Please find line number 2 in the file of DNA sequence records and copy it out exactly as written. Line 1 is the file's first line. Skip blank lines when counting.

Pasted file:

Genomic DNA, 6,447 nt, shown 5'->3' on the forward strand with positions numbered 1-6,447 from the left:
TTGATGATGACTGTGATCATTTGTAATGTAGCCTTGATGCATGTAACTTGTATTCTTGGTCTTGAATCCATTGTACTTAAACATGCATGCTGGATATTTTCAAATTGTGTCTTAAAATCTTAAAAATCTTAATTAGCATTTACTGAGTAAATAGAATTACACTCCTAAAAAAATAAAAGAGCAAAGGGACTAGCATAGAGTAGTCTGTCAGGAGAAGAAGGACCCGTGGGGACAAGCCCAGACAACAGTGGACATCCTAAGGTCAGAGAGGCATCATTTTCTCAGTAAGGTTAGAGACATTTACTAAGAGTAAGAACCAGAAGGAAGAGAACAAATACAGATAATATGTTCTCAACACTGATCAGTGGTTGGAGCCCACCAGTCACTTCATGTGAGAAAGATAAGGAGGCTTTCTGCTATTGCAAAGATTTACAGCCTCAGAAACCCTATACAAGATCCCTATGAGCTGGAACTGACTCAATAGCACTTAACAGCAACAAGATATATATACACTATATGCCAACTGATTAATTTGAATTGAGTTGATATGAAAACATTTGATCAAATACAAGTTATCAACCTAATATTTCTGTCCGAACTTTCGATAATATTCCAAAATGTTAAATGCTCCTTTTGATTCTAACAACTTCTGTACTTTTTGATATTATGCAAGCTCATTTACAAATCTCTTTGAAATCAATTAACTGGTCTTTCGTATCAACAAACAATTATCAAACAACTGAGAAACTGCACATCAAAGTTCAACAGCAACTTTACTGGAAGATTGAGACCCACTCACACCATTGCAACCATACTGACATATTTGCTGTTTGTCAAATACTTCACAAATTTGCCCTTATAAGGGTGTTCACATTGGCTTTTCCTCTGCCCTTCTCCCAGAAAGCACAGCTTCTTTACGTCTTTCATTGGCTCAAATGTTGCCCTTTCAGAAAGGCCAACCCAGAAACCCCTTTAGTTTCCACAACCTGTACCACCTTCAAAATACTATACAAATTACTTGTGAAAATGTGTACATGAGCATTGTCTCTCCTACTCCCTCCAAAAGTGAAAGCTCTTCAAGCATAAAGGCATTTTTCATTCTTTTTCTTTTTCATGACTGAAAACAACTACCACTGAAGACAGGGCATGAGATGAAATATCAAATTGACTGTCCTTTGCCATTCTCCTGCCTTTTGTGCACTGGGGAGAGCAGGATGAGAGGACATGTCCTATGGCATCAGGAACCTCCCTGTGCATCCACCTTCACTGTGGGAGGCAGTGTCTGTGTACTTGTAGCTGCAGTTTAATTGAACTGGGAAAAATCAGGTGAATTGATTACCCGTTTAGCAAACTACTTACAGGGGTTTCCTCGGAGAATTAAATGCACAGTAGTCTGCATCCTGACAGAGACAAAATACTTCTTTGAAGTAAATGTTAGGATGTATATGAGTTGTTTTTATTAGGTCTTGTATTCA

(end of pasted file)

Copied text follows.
TTGATGATGACTGTGATCATTTGTAATGTAGCCTTGATGCATGTAACTTGTATTCTTGGTCTTGAATCCATTGTACTTAAACATGCATGCTGGATATTTTCAAATTGTGTCTTAAAATCTTAAAAATCTTAATTAGCATTTACTGAGTAAATAGAATTACACTCCTAAAAAAATAAAAGAGCAAAGGGACTAGCATAGAGTAGTCTGTCAGGAGAAGAAGGACCCGTGGGGACAAGCCCAGACAACAGTGGACATCCTAAGGTCAGAGAGGCATCATTTTCTCAGTAAGGTTAGAGACATTTACTAAGAGTAAGAACCAGAAGGAAGAGAACAAATACAGATAATATGTTCTCAACACTGATCAGTGGTTGGAGCCCACCAGTCACTTCATGTGAGAAAGATAAGGAGGCTTTCTGCTATTGCAAAGATTTACAGCCTCAGAAACCCTATACAAGATCCCTATGAGCTGGAACTGACTCAATAGCACTTAACAGCAACAAGATATATATACACTATATGCCAACTGATTAATTTGAATTGAGTTGATATGAAAACATTTGATCAAATACAAGTTATCAACCTAATATTTCTGTCCGAACTTTCGATAATATTCCAAAATGTTAAATGCTCCTTTTGATTCTAACAACTTCTGTACTTTTTGATATTATGCAAGCTCATTTACAAATCTCTTTGAAATCAATTAACTGGTCTTTCGTATCAACAAACAATTATCAAACAACTGAGAAACTGCACATCAAAGTTCAACAGCAACTTTACTGGAAGATTGAGACCCACTCACACCATTGCAACCATACTGACATATTTGCTGTTTGTCAAATACTTCACAAATTTGCCCTTATAAGGGTGTTCACATTGGCTTTTCCTCTGCCCTTCTCCCAGAAAGCACAGCTTCTTTACGTCTTTCATTGGCTCAAATGTTGCCCTTTCAGAAAGGCCAACCCAGAAACCCCTTTAGTTTCCACAACCTGTACCACCTTCAAAATACTATACAAATTACTTGTGAAAATGTGTACATGAGCATTGTCTCTCCTACTCCCTCCAAAAGTGAAAGCTCTTCAAGCATAAAGGCATTTTTCATTCTTTTTCTTTTTCATGACTGAAAACAACTACCACTGAAGACAGGGCATGAGATGAAATATCAAATTGACTGTCCTTTGCCATTCTCCTGCCTTTTGTGCACTGGGGAGAGCAGGATGAGAGGACATGTCCTATGGCATCAGGAACCTCCCTGTGCATCCACCTTCACTGTGGGAGGCAGTGTCTGTGTACTTGTAGCTGCAGTTTAATTGAACTGGGAAAAATCAGGTGAATTGATTACCCGTTTAGCAAACTACTTACAGGGGTTTCCTCGGAGAATTAAATGCACAGTAGTCTGCATCCTGACAGAGACAAAATACTTCTTTGAAGTAAATGTTAGGATGTATATGAGTTGTTTTTATTAGGTCTTGTATTCA